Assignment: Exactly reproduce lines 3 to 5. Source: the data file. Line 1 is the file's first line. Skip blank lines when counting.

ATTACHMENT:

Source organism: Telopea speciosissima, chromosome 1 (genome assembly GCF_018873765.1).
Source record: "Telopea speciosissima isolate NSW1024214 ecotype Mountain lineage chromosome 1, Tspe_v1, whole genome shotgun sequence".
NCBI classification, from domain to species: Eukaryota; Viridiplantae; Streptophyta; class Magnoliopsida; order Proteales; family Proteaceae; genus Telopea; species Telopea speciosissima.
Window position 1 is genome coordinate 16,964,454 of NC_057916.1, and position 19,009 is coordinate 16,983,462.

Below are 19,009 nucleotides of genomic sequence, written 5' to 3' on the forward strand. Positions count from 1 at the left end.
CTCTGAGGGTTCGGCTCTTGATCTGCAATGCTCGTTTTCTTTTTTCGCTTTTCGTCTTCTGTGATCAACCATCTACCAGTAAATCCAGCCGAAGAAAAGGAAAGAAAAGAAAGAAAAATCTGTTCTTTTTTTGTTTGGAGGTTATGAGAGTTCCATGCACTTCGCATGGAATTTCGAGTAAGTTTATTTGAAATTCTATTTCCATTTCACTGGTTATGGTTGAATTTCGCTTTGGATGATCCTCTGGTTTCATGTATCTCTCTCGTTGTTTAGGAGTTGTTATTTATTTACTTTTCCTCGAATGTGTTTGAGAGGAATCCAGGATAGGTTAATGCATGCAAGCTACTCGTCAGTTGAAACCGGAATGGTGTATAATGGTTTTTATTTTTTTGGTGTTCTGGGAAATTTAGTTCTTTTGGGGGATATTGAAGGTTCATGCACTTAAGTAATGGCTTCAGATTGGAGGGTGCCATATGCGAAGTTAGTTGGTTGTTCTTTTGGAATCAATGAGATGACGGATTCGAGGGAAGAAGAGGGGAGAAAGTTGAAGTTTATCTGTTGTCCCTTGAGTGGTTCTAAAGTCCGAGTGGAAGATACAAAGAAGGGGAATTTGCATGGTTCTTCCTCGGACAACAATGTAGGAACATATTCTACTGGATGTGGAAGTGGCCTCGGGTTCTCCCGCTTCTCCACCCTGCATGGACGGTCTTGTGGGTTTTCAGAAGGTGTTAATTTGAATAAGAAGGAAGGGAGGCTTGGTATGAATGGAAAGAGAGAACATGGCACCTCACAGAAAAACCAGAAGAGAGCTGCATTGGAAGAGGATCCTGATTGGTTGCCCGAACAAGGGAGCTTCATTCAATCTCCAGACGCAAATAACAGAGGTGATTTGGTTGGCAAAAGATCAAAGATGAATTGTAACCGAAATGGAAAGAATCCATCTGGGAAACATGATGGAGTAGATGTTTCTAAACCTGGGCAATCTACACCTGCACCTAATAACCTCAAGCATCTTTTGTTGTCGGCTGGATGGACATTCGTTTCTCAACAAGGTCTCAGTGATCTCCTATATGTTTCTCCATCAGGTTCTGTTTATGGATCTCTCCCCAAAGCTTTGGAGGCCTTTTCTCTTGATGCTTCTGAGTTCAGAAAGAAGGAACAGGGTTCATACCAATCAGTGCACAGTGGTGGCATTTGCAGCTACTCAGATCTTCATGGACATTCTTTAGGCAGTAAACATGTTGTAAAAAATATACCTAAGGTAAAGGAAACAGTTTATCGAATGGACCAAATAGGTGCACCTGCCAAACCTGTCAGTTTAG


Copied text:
NCBI classification, from domain to species: Eukaryota; Viridiplantae; Streptophyta; class Magnoliopsida; order Proteales; family Proteaceae; genus Telopea; species Telopea speciosissima.
Window position 1 is genome coordinate 16,964,454 of NC_057916.1, and position 19,009 is coordinate 16,983,462.

Below are 19,009 nucleotides of genomic sequence, written 5' to 3' on the forward strand. Positions count from 1 at the left end.